U.S. representative from Butler County draws applause for chastising IRS chief
By Tom Fontaine
Published: Friday, May 17, 2013, 3:42 p.m.
Rep. Mike Kelly, R-Butler, drew rousing applause from spectators at a congressional hearing on Friday for blistering the IRS' ousted chief for more than five minutes.
“If you think it's uncomfortable sitting over there, you ought to be a private individual when the IRS is across from you questioning. It is uncomfortable for everybody,” Kelly told former Acting Internal Revenue Service Commissioner Steven Miller.
President Obama fired Miller on Wednesday in the fallout from a growing scandal over the IRS' admission that it targeted conservative organizations for extra scrutiny. Pennsylvania's largest Tea Party group, the Philadelphia-based Independence Hall Tea Party Association, renewed calls on Friday for Obama to appoint a special prosecutor to investigate.
“I got to tell you, you talked about you're a horribly run organization? If you're on the other side of the fence, you're not given that excuse,” Kelly said near the end of his allotted time to question Miller during the House Ways and Means Committee hearing.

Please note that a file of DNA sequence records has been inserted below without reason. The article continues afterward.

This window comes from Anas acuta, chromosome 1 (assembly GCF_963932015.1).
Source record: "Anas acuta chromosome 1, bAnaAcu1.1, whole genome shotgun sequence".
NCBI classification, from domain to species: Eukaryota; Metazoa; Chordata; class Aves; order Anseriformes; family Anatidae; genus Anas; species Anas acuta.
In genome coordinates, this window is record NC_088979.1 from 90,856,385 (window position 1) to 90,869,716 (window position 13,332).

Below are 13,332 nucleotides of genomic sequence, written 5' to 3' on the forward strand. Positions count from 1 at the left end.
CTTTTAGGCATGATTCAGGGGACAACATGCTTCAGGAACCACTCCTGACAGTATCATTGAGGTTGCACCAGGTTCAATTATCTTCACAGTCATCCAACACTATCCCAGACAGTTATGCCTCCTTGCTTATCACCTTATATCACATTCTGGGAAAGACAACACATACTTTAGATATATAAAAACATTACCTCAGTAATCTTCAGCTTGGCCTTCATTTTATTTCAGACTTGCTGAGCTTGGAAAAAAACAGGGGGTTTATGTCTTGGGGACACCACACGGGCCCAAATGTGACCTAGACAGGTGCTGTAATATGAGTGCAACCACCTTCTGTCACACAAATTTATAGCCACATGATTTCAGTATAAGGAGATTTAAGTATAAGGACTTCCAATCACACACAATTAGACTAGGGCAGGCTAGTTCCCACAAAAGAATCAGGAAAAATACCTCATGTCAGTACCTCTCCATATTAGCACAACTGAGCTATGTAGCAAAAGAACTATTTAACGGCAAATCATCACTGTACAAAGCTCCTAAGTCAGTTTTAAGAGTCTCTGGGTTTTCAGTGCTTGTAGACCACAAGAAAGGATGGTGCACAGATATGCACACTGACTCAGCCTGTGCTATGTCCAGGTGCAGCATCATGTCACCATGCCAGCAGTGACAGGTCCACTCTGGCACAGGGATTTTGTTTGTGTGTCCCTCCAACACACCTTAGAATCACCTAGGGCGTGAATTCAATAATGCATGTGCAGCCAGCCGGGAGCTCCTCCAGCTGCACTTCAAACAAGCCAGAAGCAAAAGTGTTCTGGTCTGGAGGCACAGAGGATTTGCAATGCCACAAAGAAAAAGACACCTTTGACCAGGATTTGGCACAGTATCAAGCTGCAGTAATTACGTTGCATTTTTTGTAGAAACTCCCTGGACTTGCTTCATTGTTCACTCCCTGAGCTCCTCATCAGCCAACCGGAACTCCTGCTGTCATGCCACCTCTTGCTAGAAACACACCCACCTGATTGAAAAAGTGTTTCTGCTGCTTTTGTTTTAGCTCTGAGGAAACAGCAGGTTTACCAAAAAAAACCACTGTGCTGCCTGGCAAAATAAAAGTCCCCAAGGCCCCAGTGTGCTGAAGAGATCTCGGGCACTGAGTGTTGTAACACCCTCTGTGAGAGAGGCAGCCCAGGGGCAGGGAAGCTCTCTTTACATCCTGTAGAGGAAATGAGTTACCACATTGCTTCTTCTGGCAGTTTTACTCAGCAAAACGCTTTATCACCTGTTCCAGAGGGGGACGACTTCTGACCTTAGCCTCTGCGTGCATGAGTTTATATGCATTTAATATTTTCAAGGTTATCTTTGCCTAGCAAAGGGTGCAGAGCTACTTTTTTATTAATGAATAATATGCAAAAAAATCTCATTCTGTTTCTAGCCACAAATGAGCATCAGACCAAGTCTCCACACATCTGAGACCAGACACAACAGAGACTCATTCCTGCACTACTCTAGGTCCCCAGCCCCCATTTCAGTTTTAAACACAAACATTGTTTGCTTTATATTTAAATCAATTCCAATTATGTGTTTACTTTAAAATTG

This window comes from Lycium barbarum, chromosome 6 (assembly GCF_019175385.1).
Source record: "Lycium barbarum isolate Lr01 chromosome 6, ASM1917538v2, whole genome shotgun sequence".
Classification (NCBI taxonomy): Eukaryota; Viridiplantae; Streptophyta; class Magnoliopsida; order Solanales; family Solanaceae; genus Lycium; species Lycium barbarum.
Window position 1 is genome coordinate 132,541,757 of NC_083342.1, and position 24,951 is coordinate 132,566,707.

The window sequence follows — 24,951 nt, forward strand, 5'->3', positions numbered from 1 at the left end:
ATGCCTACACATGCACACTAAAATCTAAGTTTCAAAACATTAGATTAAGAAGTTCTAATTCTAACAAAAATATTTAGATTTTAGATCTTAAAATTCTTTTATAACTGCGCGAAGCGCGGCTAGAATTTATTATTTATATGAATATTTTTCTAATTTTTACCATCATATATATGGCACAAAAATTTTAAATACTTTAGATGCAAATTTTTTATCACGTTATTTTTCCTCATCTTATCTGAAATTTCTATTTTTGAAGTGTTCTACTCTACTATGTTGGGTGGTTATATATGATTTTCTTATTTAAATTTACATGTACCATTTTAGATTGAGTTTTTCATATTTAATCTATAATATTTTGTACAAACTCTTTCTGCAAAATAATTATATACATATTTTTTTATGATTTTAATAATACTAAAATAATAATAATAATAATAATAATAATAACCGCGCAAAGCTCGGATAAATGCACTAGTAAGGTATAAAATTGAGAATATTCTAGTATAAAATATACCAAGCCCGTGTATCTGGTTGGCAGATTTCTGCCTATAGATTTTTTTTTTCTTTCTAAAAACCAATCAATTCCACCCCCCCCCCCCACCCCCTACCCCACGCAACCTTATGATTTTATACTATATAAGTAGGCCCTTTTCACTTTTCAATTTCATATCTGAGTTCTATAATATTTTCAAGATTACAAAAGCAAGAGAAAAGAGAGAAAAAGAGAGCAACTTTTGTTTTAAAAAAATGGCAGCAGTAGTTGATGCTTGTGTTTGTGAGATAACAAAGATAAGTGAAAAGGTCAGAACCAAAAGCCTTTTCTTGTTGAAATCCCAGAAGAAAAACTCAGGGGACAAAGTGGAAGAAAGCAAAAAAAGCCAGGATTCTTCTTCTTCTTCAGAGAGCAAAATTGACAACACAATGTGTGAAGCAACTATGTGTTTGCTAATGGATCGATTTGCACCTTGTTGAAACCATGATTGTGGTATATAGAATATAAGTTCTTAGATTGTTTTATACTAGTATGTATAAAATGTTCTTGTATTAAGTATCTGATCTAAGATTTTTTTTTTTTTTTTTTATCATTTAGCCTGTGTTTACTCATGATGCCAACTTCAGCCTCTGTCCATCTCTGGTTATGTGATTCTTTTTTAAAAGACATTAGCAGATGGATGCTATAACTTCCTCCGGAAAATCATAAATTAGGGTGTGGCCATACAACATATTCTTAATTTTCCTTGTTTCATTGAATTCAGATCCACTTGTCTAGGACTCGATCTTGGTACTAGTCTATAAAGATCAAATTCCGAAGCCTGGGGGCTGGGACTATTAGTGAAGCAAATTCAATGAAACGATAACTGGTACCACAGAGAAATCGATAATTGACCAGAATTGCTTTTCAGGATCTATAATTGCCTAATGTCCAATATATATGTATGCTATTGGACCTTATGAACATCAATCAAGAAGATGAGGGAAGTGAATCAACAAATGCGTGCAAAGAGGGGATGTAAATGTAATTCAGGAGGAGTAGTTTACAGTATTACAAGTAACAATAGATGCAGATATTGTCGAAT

“When the IRS comes in, you're not allowed to be shoddy. You're not allowed to be run horribly. You're not allowed to make mistakes. You're not allowed to do one damn thing that doesn't come in compliance. If you do, you're held responsible right then. I just think the American people have seen what's going on right now in their government. This is absolutely an overreach. And this is an outrage for all America,” Kelly said, eliciting cheers.
Reached by phone after the hearing, Kelly told the Tribune-Review: “This isn't a Republican issue for me. I represent 705,687 Americans. I think most of them are saying the same thing, that they're fed up with these people. The IRS carries a heavy hammer, and it's not right that they can pick and choose who to go after.”
Kelly, a car dealer, drew parallels between the IRS' treatment of conservative groups and the forced closure of hundreds of dealerships during the government's $85 billion bailout of General Motors and Chrysler.
Kelly cited a Treasury Department report that said, “Little or no documentation of the decision-making process to terminate or retain dealerships exists, making it impossible in many cases to determine if decisions deviated from supposedly objective criteria.”
Kelly added, “My colleagues and I have a duty to examine whether auto dealers across the country saw their businesses close as a result of similar political profiling.”
Tom Fontaine is a staff writer for Trib Total Media. He can be reached at 412-320-7847 or email@example.com.
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